The second bank fraud was committed in April 1985. This time Scarborough obtained a loan for $25,000 by submitting false financial information to the Industrial Bank of Washington in Washington, D.C., and by providing a trust deed on the Chevy Chase house as security. Scarborough obtained part of the loan proceeds in the form of cashier's checks. One of these checks, written to Charles Bresler in partial payment of the price of the Chevy Chase house, was deposited in Bresler's bank in the District of Columbia but then traveled to the Federal Reserve Bank in Maryland in the normal course of the check clearing process.



On appeal, Scarborough raises four issues. First, he claims that he did not act fraudulently by executing and delivering a second deed of trust on the Chevy Chase house because, while he did not have legal title to the house, he did have a mortgagable interest in it. Second, he argues that even if he had no legal interest in the house, the government failed to prove that he had knowledge of this fact. Third, he maintains that he should not have been convicted of violating both 18 U.S.C. Sec. 1014 and 22 D.C.Code Secs. 3811, 3812(a) for the same conduct. Finally, Scarborough argues that he did not "willfully cause" the cashier's check to Bresler to be transported in interstate commerce within the meaning of 18 U.S.C. Sec. 2314, as affected by 18 U.S.C. Sec. 2(b).


We have fully considered appellant's arguments and find them inadequate to upset any of the convictions. Accordingly, we affirm the district court's judgment in all respects. For purposes of clarification, we offer a brief elaboration of our reasoning for affirming Scarborough's conviction for the transportation of the cashier's check in interstate commerce pursuant to 18 U.S.C. Sec. 2314.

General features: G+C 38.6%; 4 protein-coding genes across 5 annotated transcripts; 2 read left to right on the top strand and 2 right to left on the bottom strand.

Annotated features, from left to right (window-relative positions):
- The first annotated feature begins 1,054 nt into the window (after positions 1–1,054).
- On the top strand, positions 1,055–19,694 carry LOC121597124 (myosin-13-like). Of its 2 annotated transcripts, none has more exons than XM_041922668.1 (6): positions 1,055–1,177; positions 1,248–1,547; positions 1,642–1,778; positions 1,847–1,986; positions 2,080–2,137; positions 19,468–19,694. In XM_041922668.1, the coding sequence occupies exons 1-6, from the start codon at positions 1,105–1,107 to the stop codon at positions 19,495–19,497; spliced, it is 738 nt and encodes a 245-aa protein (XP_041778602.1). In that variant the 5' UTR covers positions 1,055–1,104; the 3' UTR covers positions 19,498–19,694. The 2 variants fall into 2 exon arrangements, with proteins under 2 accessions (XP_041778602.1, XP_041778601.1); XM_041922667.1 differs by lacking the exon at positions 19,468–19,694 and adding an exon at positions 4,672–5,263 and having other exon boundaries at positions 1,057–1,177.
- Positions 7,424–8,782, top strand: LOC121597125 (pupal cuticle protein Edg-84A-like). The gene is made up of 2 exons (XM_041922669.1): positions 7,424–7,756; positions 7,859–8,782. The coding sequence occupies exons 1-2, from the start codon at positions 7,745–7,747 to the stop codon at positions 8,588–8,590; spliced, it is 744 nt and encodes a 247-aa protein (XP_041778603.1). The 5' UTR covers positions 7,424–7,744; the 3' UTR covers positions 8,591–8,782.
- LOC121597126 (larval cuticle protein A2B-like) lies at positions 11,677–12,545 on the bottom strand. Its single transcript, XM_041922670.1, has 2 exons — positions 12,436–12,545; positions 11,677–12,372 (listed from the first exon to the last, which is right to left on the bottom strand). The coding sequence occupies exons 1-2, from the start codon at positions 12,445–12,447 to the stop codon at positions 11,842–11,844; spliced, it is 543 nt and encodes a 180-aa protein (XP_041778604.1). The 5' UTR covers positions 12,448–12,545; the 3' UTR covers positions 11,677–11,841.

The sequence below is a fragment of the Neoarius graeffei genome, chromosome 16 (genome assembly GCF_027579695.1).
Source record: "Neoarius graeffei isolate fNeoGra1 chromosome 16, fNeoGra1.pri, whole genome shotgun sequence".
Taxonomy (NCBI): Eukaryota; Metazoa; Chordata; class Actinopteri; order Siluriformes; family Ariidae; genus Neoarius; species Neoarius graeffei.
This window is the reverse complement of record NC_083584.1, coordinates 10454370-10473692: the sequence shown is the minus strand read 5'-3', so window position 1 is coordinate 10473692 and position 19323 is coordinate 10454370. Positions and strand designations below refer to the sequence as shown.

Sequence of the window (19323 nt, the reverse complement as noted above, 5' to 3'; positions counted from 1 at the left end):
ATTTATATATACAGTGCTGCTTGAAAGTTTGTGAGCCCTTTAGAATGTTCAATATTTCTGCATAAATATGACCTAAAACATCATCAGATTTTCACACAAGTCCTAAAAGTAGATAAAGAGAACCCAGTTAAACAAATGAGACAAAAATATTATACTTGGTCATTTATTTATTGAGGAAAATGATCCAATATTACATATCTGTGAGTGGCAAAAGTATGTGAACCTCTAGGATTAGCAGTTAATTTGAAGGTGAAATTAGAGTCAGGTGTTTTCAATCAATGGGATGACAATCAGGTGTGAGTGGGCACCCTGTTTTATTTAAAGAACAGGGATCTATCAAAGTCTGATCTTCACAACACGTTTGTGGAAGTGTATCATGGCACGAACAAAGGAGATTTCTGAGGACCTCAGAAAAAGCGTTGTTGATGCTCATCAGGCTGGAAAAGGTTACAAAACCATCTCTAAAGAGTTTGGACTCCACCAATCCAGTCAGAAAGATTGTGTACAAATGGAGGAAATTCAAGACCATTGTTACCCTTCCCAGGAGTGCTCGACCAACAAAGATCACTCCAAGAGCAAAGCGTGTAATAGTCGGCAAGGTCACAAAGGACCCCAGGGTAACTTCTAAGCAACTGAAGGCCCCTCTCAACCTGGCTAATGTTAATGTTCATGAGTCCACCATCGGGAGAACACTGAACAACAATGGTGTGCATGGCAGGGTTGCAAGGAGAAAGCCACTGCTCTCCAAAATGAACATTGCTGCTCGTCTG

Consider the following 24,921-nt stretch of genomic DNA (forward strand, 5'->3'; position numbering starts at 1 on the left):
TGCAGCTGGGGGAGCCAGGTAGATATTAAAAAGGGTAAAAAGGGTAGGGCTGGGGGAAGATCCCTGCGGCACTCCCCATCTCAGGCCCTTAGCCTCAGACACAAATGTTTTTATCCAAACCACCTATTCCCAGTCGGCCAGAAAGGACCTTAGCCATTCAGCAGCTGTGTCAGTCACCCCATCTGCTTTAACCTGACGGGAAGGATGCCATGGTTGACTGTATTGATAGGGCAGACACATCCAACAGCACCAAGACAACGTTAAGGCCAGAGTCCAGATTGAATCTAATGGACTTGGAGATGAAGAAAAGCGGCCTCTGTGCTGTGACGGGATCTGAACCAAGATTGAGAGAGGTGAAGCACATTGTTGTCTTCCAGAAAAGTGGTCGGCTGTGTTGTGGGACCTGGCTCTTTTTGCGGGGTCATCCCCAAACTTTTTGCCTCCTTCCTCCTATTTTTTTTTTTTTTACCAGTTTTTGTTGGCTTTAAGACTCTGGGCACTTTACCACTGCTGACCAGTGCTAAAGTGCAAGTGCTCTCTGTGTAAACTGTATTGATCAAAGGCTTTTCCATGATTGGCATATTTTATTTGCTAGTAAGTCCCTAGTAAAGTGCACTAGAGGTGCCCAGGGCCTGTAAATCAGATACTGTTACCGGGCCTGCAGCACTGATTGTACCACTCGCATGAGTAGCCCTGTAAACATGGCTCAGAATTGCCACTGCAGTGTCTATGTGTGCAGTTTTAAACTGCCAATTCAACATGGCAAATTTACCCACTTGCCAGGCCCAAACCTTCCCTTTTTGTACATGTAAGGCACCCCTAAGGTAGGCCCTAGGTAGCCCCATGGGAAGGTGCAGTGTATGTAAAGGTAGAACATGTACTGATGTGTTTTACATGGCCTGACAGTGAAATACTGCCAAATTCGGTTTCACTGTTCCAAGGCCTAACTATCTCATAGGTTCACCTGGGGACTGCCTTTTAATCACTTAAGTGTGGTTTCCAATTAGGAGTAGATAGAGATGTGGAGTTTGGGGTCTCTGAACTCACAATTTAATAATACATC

Appellant argues that, in order to sustain a conviction under 18 U.S.C. Sec. 2314, the government must prove that it was reasonably foreseeable that the cashier's check would travel in interstate commerce. Here the check was drawn on one bank in the District of Columbia and deposited in another, which he argues is inconsistent with foresight of any interstate travel. In United States v. Ludwig, 523 F.2d 705 (8th Cir.1975), cert. denied, 423 U.S. 1076, 96 S.Ct. 861, 47 L.Ed.2d 86 (1976), the court rejected the identical argument. The Eighth Circuit held that, since Congress intended interstate transportation to be "merely the linchpin for federal jurisdiction," and did not mean to relate interstate movement to the culpability of the underlying criminal acts, "the government should not have to prove that the interstate transport was in any way reasonably foreseeable." 523 F.2d at 707. We agree.

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Scarborough seems also to contend that, since the movement of the check to Maryland did not further the bank fraud, the conviction was improper. The analysis in Ludwig is an adequate response to this argument as well. We therefore affirm Scarborough's conviction for violating 18 U.S.C. Sec. 2314, as well as his convictions on all other counts.


It is so ordered.